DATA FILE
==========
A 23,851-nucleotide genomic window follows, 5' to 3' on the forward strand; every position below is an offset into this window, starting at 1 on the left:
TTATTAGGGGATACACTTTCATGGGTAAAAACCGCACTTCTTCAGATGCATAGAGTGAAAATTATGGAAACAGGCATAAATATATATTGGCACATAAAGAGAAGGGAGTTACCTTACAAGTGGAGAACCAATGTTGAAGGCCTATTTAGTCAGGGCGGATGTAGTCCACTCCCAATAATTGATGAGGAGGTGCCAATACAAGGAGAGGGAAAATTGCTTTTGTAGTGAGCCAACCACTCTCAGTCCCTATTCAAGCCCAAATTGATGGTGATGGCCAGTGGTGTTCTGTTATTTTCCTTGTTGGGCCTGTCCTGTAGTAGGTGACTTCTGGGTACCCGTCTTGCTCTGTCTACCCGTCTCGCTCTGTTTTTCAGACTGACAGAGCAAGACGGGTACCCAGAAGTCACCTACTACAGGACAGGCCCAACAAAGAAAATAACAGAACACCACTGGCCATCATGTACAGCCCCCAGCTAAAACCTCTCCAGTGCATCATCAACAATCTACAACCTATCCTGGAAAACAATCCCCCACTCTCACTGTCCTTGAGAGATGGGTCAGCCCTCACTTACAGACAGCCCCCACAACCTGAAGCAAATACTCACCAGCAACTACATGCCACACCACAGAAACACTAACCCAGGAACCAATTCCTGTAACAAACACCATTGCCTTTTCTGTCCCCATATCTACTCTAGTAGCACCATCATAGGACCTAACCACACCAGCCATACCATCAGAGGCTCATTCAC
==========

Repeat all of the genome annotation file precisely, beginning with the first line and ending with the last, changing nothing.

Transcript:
A 23,851-nucleotide genomic window follows, 5' to 3' on the forward strand; every position below is an offset into this window, starting at 1 on the left:
TTATTAGGGGATACACTTTCATGGGTAAAAACCGCACTTCTTCAGATGCATAGAGTGAAAATTATGGAAACAGGCATAAATATATATTGGCACATAAAGAGAAGGGAGTTACCTTACAAGTGGAGAACCAATGTTGAAGGCCTATTTAGTCAGGGCGGATGTAGTCCACTCCCAATAATTGATGAGGAGGTGCCAATACAAGGAGAGGGAAAATTGCTTTTGTAGTGAGCCAACCACTCTCAGTCCCTATTCAAGCCCAAATTGATGGTGATGGCCAGTGGTGTTCTGTTATTTTCCTTGTTGGGCCTGTCCTGTAGTAGGTGACTTCTGGGTACCCGTCTTGCTCTGTCTACCCGTCTCGCTCTGTTTTTCAGACTGACAGAGCAAGACGGGTACCCAGAAGTCACCTACTACAGGACAGGCCCAACAAAGAAAATAACAGAACACCACTGGCCATCATGTACAGCCCCCAGCTAAAACCTCTCCAGTGCATCATCAACAATCTACAACCTATCCTGGAAAACAATCCCCCACTCTCACTGTCCTTGAGAGATGGGTCAGCCCTCACTTACAGACAGCCCCCACAACCTGAAGCAAATACTCACCAGCAACTACATGCCACACCACAGAAACACTAACCCAGGAACCAATTCCTGTAACAAACACCATTGCCTTTTCTGTCCCCATATCTACTCTAGTAGCACCATCATAGGACCTAACCACACCAGCCATACCATCAGAGGCTCATTCAC